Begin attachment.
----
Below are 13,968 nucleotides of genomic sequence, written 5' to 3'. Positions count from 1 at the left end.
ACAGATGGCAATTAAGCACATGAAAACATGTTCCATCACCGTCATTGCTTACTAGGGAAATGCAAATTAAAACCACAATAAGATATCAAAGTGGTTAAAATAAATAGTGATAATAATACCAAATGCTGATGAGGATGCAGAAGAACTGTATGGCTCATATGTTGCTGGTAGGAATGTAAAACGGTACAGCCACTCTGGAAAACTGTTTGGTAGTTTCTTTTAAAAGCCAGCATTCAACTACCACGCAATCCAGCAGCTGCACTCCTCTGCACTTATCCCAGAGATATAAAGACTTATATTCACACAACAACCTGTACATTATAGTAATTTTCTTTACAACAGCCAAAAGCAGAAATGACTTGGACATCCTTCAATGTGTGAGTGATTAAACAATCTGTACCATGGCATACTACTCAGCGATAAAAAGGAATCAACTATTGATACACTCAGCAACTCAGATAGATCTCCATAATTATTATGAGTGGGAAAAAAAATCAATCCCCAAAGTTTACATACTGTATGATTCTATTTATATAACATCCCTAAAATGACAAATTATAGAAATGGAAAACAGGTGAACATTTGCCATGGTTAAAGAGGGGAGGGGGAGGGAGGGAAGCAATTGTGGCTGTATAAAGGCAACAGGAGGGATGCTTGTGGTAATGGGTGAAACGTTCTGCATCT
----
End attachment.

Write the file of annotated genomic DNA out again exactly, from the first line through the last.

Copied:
Below are 13,968 nucleotides of genomic sequence, written 5' to 3'. Positions count from 1 at the left end.
ACAGATGGCAATTAAGCACATGAAAACATGTTCCATCACCGTCATTGCTTACTAGGGAAATGCAAATTAAAACCACAATAAGATATCAAAGTGGTTAAAATAAATAGTGATAATAATACCAAATGCTGATGAGGATGCAGAAGAACTGTATGGCTCATATGTTGCTGGTAGGAATGTAAAACGGTACAGCCACTCTGGAAAACTGTTTGGTAGTTTCTTTTAAAAGCCAGCATTCAACTACCACGCAATCCAGCAGCTGCACTCCTCTGCACTTATCCCAGAGATATAAAGACTTATATTCACACAACAACCTGTACATTATAGTAATTTTCTTTACAACAGCCAAAAGCAGAAATGACTTGGACATCCTTCAATGTGTGAGTGATTAAACAATCTGTACCATGGCATACTACTCAGCGATAAAAAGGAATCAACTATTGATACACTCAGCAACTCAGATAGATCTCCATAATTATTATGAGTGGGAAAAAAAATCAATCCCCAAAGTTTACATACTGTATGATTCTATTTATATAACATCCCTAAAATGACAAATTATAGAAATGGAAAACAGGTGAACATTTGCCATGGTTAAAGAGGGGAGGGGGAGGGAGGGAAGCAATTGTGGCTGTATAAAGGCAACAGGAGGGATGCTTGTGGTAATGGGTGAAACGTTCTGCATCT